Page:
Still chasing goals
Linebacker Lorenzo Alexander can relate to Taylor's circumstances. He joined the Bills last season on a modest, one-year deal that reflected the expectation that he would contribute mainly on special teams and serve as a backup outside linebacker.
After first-round draft pick Shaq Lawson underwent shoulder surgery, Alexander was thrust into the starting lineup. His 12.5 sacks earned him a Pro Bowl berth, which Alexander, in turn, hoped would allow him to cash in when he became a free agent. However, no team was interested in investing big money in a player who was turning 34 in May.
The Bills weren't, either, but they did re-sign him and he accepted a contract he knows would have been much larger had he been under 30. But once he signed it, there was no looking back.
"I worry about how can I go out there and do a job so that I don't let my teammates down, and being around Tyrod, that's what he's thinking about," Alexander said. "He's not under center like, 'Man, I took a big pay cut. Man, I'm going to make a bad read now.' That's just not how the human mind thinks when you're a competitor.
"Now, when he's at home, thinking, maybe. I'm the same way. You're thinking about, 'Ok, maybe something could have happened differently.' But when you're in here working, working out, that doesn't affect you on the field. You're locked in, because you're trying to go out there and prove people wrong now. Like, 'Hey, I'm the guy. And I'm about to show why I'm the guy.' And that's the approach he's taking and guys normally take when things aren't ideal contractually or the way you planned or what people's perspective of you is. It's, 'OK, let me go to work and let me prove to you that I am that guy and prove you wrong.'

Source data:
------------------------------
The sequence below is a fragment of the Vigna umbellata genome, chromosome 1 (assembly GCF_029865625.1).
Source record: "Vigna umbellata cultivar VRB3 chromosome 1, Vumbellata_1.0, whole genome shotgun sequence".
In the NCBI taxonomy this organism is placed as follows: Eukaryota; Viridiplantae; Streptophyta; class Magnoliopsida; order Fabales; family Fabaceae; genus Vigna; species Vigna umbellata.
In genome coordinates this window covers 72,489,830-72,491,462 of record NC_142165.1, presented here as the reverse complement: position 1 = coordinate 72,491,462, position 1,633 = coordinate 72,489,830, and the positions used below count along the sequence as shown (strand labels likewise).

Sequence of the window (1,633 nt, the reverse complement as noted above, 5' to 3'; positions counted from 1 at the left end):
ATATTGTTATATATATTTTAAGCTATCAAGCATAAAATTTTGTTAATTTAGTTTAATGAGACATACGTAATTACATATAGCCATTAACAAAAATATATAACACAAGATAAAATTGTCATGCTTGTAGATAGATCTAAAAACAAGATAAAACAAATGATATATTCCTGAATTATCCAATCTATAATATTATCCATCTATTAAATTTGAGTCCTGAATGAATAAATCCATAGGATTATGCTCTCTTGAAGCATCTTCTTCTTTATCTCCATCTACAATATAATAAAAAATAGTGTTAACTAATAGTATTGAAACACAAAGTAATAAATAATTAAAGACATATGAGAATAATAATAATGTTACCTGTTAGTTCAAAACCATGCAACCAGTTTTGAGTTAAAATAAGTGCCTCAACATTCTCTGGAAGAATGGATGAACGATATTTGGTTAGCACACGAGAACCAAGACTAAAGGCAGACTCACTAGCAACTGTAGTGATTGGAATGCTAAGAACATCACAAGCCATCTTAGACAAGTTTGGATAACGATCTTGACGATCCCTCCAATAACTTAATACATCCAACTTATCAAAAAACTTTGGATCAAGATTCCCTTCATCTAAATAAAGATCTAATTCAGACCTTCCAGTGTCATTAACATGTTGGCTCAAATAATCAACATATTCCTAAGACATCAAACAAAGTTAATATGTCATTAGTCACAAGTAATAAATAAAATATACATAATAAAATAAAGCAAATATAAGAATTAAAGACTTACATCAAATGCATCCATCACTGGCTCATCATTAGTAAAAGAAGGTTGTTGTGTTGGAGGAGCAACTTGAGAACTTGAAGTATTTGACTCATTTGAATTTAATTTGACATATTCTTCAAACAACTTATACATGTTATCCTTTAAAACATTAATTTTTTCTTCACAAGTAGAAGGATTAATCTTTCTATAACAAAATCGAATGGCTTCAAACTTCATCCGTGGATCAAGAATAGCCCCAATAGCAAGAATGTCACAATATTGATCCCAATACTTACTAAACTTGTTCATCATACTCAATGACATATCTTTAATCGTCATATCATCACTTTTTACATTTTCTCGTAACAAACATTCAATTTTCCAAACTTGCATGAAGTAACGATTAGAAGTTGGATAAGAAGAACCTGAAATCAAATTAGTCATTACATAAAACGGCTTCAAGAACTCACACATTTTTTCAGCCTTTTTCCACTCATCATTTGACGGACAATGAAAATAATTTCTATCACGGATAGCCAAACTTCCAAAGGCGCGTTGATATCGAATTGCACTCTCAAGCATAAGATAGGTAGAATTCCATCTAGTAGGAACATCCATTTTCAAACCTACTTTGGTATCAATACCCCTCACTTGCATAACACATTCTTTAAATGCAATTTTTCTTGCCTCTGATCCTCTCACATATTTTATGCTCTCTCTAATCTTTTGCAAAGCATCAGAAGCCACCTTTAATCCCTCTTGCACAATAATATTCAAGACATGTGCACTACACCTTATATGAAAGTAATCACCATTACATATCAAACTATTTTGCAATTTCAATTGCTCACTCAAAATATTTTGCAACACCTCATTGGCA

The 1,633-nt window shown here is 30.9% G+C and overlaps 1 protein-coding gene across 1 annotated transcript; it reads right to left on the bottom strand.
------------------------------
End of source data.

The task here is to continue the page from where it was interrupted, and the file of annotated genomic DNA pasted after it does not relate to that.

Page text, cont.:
"You end up playing worse when you're worried about that stuff when you get out on the field. So you've just got to focus on your fundamentals, trust your teammates, and go out there and just let it loose."
Taylor will tell you his mindset is the same as it was when he first laced a pair of cleats to play football at five years old. His first goal was to one day play quarterback in the NFL. Check. His second goal was to win a Super Bowl. Check.
"I was on a team that won a Super Bowl (the Ravens), but still have goals of being the one that's calling the shots winning the Super Bowl," Taylor said. "So still chasing goals each and every day and every year and each and every opportunity that I get to go out there and prove myself, I'm going to continue to keep doing that.
"Talk is always going to be talk, good or bad. There are only a couple of guys in this league that they love anyway."
Such as Tom Brady and Aaron Rodgers, perhaps?
"I'm not saying," Taylor said with a wry smile. "But you win enough games, you get that type of respect."
Otherwise, you carry a chip on your shoulder. For Taylor, it has been sitting there since the Ravens made him a sixth-round draft pick and continues to grow.
He thinks about quarterbacks selected ahead of him who are no longer in the league. He thinks about the criticism that kept him from being drafted higher and that he has been hearing ever since.
Too short. Too quick to pull down the ball and run. Too fearful to make high-risk throws.
"That's one of the reasons why I don't listen to what other people say, because there's always been that talk my entire career and I've been able to prove people wrong every time," Taylor said. "They say I can't do this, 'Well, I've showed you that I could do this.' They said I would never start, 'Well, I showed you that once I got that opportunity, that I would take advantage of that.'
"So people are going to talk. That has never swayed me."
Nor, apparently, will having his salary slashed by $10 million.